The lesson is that the officers are always idiots. Always. They always plan for the last war and always cheat to win to advance their own careers, and then when it actually matters, they don't and swiftly get pushed aside and the job gets done. Plus anything from RAND, eh, no.

Blogger One Deplorable DT May 16, 2020 7:12 PM  

@43 - These days they call that, "network-centric," warfare. The goal is to essentially implement a full-up cell network on the battlefield.

It's because this yields tremendous advantages. It's not a liability so long as you also train as if the comms have been shut down. I don't know what the Army and Navy do, but the USAF regularly puts pilots in air exercises under rules which compromise or eliminate key advantages. They do this to make sure pilots do not become dependent on those advantages. Any adversary who believes a Raptor or Lightening pilot would be unable to fight if stealth was compromised will be in for a very rude awakening.

I would also be curious to know...if someone without the right clearance could know...just how fragile these comm systems are today. A properly designed frequency hopper is going to get around any form of jamming because it quickly becomes impossible to cover all the frequencies which might be used to transmit for a fraction of a second.

With regard to stealth, it is hardly the magic cloak sold by the media. It works against radars that operate in a particular RF/microwave frequency range. Even that is assuming all the TLC has been done to Lockheed's spec prior to battle.

No, it's not a magic cloak. But there are no frequencies which restore more than a small amount of the lost radar range. Acquiring, tracking, and leading a missile to a flying target is a lot more difficult than people assume. So you chose a frequency that gives you a few miles range instead of near 0 with an approaching stealth aircraft. What is that aircraft's stand off range for air to ground? If it has to enter your detection range to release its weapon, how long does it have to stay there, and how long does it take your system to actually lock on target and close the distance with a missile?

Distances and altitudes are huge. At one pair you might have a near 100% chance of intercept (Serbia with the F-117's bomb bay doors open). At another pair the plane is off radar before the missile can close half the distance. With the Raptor at least, at some pairs you can't hit it as long as the pilot is awake even if he's broadcasting his position and laughing at you over the radio.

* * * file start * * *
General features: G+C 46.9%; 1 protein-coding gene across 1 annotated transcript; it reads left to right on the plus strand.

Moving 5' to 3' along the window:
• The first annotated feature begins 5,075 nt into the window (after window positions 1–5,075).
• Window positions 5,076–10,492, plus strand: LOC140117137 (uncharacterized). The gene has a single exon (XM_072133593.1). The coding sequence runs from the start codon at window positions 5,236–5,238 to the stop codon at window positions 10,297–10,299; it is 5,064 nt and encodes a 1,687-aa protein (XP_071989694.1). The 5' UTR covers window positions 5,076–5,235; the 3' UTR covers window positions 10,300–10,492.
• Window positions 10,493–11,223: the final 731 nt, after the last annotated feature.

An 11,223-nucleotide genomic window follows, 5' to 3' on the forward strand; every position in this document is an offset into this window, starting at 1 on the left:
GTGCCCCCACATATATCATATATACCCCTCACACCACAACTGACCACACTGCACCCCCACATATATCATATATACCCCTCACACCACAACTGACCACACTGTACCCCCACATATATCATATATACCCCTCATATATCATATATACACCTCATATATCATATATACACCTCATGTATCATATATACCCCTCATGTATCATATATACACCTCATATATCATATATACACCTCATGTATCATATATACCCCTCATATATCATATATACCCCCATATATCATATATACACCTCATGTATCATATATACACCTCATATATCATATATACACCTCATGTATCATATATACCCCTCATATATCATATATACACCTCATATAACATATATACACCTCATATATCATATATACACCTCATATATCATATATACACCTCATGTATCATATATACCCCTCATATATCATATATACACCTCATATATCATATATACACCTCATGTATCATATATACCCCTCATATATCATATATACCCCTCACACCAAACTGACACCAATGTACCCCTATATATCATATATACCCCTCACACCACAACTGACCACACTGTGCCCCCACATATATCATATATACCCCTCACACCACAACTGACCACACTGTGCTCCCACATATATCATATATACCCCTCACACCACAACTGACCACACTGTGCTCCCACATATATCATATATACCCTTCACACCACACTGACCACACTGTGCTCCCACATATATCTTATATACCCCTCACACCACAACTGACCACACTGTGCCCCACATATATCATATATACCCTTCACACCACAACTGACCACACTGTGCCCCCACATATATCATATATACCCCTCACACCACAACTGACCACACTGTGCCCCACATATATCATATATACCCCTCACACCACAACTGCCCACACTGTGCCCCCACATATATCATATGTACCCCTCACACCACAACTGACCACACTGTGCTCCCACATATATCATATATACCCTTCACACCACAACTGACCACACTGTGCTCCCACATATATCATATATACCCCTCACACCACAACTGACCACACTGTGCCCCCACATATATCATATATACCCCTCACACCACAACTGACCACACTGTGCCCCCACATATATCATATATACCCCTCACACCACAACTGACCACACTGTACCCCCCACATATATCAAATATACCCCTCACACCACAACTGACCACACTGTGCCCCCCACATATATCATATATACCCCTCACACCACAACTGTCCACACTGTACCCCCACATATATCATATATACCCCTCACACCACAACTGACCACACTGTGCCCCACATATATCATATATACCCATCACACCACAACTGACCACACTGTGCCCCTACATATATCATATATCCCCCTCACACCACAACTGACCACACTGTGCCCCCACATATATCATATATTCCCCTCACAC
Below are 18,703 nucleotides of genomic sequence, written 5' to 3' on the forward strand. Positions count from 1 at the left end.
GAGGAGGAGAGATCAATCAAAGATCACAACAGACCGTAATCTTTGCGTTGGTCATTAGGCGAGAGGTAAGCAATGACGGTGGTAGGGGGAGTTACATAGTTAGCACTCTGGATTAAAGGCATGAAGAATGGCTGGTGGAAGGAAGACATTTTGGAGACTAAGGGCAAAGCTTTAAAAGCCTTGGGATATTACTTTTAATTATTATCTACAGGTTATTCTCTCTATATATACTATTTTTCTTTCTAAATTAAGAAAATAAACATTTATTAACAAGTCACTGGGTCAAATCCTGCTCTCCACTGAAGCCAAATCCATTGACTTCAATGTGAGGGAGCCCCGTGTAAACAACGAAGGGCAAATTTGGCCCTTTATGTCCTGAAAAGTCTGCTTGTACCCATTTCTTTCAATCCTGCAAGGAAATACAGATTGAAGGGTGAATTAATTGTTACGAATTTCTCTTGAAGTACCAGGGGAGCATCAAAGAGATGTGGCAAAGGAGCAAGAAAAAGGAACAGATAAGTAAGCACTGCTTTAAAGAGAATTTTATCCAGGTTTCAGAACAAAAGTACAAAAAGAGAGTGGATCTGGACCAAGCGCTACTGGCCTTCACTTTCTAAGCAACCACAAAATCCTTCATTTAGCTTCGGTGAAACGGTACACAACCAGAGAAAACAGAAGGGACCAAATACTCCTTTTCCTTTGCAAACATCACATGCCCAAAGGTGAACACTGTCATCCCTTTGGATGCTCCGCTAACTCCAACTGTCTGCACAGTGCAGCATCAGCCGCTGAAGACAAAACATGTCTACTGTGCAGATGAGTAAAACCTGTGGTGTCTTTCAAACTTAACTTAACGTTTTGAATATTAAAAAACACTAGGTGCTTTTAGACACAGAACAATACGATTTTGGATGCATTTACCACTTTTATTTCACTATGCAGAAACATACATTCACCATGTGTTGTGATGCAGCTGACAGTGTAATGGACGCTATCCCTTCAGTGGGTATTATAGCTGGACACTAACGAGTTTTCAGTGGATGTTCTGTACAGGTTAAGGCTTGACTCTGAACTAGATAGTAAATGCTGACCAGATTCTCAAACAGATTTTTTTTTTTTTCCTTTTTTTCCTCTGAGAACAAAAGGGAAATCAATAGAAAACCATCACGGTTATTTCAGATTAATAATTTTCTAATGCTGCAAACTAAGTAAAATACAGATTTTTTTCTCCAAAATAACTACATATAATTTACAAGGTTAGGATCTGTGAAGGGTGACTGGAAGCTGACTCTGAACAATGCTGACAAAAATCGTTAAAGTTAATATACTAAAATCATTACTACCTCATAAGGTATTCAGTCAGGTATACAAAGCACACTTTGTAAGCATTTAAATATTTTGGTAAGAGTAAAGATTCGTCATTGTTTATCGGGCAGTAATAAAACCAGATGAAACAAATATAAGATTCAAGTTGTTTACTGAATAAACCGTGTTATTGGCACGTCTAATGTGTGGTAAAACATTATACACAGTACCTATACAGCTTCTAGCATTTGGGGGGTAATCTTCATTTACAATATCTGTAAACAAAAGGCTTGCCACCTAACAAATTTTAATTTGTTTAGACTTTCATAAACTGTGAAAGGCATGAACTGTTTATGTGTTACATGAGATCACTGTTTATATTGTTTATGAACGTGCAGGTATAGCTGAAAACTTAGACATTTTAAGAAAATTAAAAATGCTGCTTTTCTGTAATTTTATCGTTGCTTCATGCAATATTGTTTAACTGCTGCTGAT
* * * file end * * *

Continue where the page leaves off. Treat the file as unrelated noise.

The people running the supply chain are all empty-headed MBAs and Karens.

This...this right here scares me a hell of a lot more than stronk Russian or Chinese missiles. I won't argue the risks here. They are very real. If coronachan doesn't make the U.S. rethink all supply chains from top to bottom then we are a country of idiots and we deserve to lose our standing in the world.

I'm not sure that matters all that much at this late date, because on any given afternoon in the factory I will hear far more conversations in Spanish, Turkish, Thai, Laotian, Chinese, and Ebonics than correct English. My favorite conversations are when the Basketball Americans attempt to communicate with the ESL Americans.

And this. What difference does it make if we could sink China's navy or if they could sink ours if we lose the country to mass immigration? We don't need a hot war to collapse. We're collapsing at the borders right now.

Blogger Paul M May 16, 2020 7:14 PM  

Newscaper312 wrote:That snazzy gigantic phased array radar for your ABM system? Target. Whiteman AFB where most B-2s are? Target.
If it comes to a real war with the USA, this will be the first thing to be bombed.

https://goo.gl/maps/afhYQ4YsszxSJZDc6

Blogger Snidely Whiplash May 16, 2020 7:28 PM  

One Deplorable DT wrote:A properly designed frequency hopper is going to get around any form of jamming because it quickly becomes impossible to cover all the frequencies which might be used to transmit for a fraction of a second.
Why would you have to match trequency when you could simply cover ALL of them. Especially with encrypted digital comms, any disruption is complete disruption.

Blogger cyrus83 May 16, 2020 7:44 PM  

The bigger concern at the moment should be that the entire world now knows half of Americans are too frightened to leave their homes because the media and the politicians are broadcasting fear p##n over a virus. Why expend tons of resources and manpower to destroy America when all it takes is a fear campaign with slick graphics to do the job?

At this point all China, Russia, or any other actor has to do is keep paying off politicians, media, and academics to do a new version of virus theater every winter and watch the country implode from a distance.

Blogger jarheadljh May 16, 2020 7:47 PM